Francis won every major award there was for crime and mystery writing and was unassailably a master at his craft.

Neil Nyren has a good review of Francis’ work in this article on CrimeReads (Dick Francis: A Crime Reader’s Guide to the Classics | CrimeReads), and here is Francis’ obit in the New York Times: Dick Francis, British Jockey and Thriller Writer, Dies at 89 – The New York Times.


Forensic science reform at a “crossroads”

A forensic science expert testified that a bite mark on a victim matched the bite of the man accused of the crime. The accused was convicted and given a 60-year sentence.

That was 18 years ago. Now the expert has recanted his testimony, and the accused man has been released from prison.

That’s only one example of the failings of forensics in the last generation. Many legal experts are taking a hard look at forensic evidence — how it is acquired and how it is used.

In this article in CrimeReports, writer Megan Hadley cites the work of UCLA law professor Jennifer Mnookin in our changing view of forensic evidence:

Mnookin suggested the case (of the bite mark evidence) indicated a potential sea change for the use of bite mark evidence,  and noted there is a growing consensus among judges that the forensic science community should scale back exaggerated and overconfident assertions of knowledge and authority by forensic scientists.Source: Forensic Science Reform at ‘Crossroads’ | The Crime Report

We fell in love with forensics when the CSI craze became so popular on television nearly two decades ago. As depicted by the many televisions shows that followed, forensic science offered us objective certainty in determining the guilt or innocence of people accused of crimes.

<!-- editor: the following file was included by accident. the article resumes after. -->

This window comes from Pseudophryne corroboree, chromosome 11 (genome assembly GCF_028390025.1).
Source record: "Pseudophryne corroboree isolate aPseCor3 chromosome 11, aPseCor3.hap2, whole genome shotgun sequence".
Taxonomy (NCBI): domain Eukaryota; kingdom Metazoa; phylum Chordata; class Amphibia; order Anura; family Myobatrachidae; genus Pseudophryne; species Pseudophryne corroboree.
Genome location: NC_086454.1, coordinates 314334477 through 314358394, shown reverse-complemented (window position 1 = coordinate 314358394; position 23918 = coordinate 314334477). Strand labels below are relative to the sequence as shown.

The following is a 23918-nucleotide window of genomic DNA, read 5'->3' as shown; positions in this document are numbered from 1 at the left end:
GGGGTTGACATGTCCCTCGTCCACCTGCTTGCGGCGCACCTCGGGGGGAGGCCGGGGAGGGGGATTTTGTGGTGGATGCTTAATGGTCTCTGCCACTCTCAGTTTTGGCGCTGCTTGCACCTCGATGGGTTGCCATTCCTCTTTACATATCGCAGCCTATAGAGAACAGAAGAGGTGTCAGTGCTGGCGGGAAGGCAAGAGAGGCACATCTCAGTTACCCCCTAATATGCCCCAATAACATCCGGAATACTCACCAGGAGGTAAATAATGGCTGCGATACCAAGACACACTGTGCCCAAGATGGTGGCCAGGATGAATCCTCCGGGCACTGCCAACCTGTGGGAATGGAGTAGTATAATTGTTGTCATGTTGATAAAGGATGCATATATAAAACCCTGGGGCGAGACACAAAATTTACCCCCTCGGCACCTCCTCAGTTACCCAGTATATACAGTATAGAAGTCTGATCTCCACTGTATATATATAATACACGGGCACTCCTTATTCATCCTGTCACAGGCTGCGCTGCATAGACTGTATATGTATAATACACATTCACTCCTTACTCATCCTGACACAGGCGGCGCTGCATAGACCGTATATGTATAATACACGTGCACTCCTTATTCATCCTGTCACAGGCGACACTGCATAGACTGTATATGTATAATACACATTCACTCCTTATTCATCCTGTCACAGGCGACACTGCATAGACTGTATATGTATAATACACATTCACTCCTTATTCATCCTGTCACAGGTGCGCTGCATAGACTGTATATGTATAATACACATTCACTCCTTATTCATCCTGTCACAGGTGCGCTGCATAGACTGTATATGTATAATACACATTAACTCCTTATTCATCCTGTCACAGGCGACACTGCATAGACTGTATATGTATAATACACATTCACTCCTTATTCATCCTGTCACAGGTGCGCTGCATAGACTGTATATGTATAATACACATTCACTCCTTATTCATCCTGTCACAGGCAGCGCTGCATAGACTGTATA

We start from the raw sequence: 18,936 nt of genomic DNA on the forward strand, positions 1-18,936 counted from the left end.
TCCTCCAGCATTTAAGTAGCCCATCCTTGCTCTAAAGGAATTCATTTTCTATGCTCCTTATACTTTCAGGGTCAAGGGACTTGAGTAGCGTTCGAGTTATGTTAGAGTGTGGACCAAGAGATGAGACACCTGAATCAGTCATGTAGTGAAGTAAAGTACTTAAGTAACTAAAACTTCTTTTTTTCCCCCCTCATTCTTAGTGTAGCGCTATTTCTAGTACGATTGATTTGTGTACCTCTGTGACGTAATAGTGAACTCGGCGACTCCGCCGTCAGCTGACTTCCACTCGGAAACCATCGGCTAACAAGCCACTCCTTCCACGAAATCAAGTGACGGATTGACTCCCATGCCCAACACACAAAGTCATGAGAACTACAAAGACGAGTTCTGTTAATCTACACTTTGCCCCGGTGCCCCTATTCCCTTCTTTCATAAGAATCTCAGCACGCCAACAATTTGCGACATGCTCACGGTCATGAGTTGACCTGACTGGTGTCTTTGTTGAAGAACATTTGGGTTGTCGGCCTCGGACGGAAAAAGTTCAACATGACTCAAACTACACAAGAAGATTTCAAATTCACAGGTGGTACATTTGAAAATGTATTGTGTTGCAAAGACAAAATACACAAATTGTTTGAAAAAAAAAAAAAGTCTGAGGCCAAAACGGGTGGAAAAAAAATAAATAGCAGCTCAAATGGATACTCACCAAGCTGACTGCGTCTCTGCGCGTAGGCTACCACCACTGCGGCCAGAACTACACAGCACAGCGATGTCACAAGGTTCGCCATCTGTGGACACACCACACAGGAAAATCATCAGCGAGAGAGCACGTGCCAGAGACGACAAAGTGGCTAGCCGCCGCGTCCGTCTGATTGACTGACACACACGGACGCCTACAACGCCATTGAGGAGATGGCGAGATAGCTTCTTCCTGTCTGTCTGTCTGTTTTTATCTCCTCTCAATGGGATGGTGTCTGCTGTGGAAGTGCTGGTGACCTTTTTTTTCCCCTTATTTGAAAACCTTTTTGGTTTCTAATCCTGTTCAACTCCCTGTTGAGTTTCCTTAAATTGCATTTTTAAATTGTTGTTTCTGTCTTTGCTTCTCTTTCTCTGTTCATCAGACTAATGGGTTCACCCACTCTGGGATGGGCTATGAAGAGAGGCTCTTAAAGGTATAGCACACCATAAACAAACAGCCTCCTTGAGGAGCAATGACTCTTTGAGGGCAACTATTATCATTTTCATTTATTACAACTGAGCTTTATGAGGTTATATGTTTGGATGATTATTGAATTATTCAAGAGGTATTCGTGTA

It was good television. It wasn’t particularly good law.

In reality, not on television, forensic evidence currently offers us little more than an educated guess, if that. It’s a good thing that we are finally recognizing that truth.

The Prolific Reader. Kill the Quarterback is listed there along with some other great mysteries.https://theprolificreader.com/mystery”

Jury trials: a fading concept?

You’re accused of a crime. You didn’t do it.

The prosecutor is aggressive; she says there’s ample evidence to convict you. You and your attorney go over the evidence. He says there are procedural errors in the way the evidence has been acquired, and all in all, he doesn’t believe the case is all that strong.

But none of that is very reassuring.

Then the prosecutor comes back with an offer. Accept a plea to a lesser crime, and she and your lawyer will negotiate a sentence — maybe one that has no jail time.

But you didn’t do the lesser crime either.

What do you do?

More and more, according to a National Association of Criminal Defense Lawyers (NACDL) report titled the “The Trial Penalty.”, defendants are taking the deal. And that’s not a good thing.

They’re waiving their right to a jury trial; they’re passing up a chance to challenge their accusers; and they accept the permanent label of “convicted criminal” for themselves.

Jury trials today occurred in only about three percent of the three percent of federal criminal cases; 30 years ago, it was 20 percent. The same thing has been happening at the state level.

The NACDL report goes on to say:

Neither government officials or the public have resisted the rise of plea bargaining, say the defense lawyers, who agree that “plea bargaining presents a seemingly reasonable alternative that promotes efficiency while providing defendants an opportunity for leniency and putting them on an early road to rehabilitation.” A major problem is that pressures to plead guilty are “so strong [that] even innocent people can be convinced to plead guilty to crimes they did not commit,” says the NACDL report.

This information comes from TheCrimeReport.org, an excellent source for keeping up with the criminal justice system:  Defense Lawyers Decry Disappearance of Jury Trials | The Crime ReportThe Crime Report

Ole Bert: Sage of the Smokies: now on Amazon